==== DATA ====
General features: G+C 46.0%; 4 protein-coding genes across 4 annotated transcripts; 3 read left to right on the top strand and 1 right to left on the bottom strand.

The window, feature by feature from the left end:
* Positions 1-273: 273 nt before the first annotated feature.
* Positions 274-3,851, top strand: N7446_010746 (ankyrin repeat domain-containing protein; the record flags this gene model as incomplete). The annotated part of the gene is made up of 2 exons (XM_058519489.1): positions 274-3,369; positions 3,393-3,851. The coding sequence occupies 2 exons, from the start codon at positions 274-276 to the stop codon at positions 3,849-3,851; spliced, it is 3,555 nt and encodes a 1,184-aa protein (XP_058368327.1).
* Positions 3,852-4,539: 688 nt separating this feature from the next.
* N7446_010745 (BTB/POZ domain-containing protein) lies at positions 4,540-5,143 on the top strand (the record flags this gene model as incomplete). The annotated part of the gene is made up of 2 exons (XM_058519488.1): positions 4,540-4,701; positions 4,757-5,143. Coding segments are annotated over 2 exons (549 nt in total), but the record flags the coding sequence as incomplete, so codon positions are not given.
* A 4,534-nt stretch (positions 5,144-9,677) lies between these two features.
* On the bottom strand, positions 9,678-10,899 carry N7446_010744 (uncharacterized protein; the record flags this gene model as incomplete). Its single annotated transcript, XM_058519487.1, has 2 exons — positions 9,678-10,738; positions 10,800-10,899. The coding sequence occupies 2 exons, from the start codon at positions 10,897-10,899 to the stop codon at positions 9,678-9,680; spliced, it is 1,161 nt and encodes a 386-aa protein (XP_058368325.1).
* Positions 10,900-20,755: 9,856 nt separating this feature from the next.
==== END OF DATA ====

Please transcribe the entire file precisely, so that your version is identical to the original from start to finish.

General features: G+C 46.0%; 4 protein-coding genes across 4 annotated transcripts; 3 read left to right on the top strand and 1 right to left on the bottom strand.

The window, feature by feature from the left end:
* Positions 1-273: 273 nt before the first annotated feature.
* Positions 274-3,851, top strand: N7446_010746 (ankyrin repeat domain-containing protein; the record flags this gene model as incomplete). The annotated part of the gene is made up of 2 exons (XM_058519489.1): positions 274-3,369; positions 3,393-3,851. The coding sequence occupies 2 exons, from the start codon at positions 274-276 to the stop codon at positions 3,849-3,851; spliced, it is 3,555 nt and encodes a 1,184-aa protein (XP_058368327.1).
* Positions 3,852-4,539: 688 nt separating this feature from the next.
* N7446_010745 (BTB/POZ domain-containing protein) lies at positions 4,540-5,143 on the top strand (the record flags this gene model as incomplete). The annotated part of the gene is made up of 2 exons (XM_058519488.1): positions 4,540-4,701; positions 4,757-5,143. Coding segments are annotated over 2 exons (549 nt in total), but the record flags the coding sequence as incomplete, so codon positions are not given.
* A 4,534-nt stretch (positions 5,144-9,677) lies between these two features.
* On the bottom strand, positions 9,678-10,899 carry N7446_010744 (uncharacterized protein; the record flags this gene model as incomplete). Its single annotated transcript, XM_058519487.1, has 2 exons — positions 9,678-10,738; positions 10,800-10,899. The coding sequence occupies 2 exons, from the start codon at positions 10,897-10,899 to the stop codon at positions 9,678-9,680; spliced, it is 1,161 nt and encodes a 386-aa protein (XP_058368325.1).
* Positions 10,900-20,755: 9,856 nt separating this feature from the next.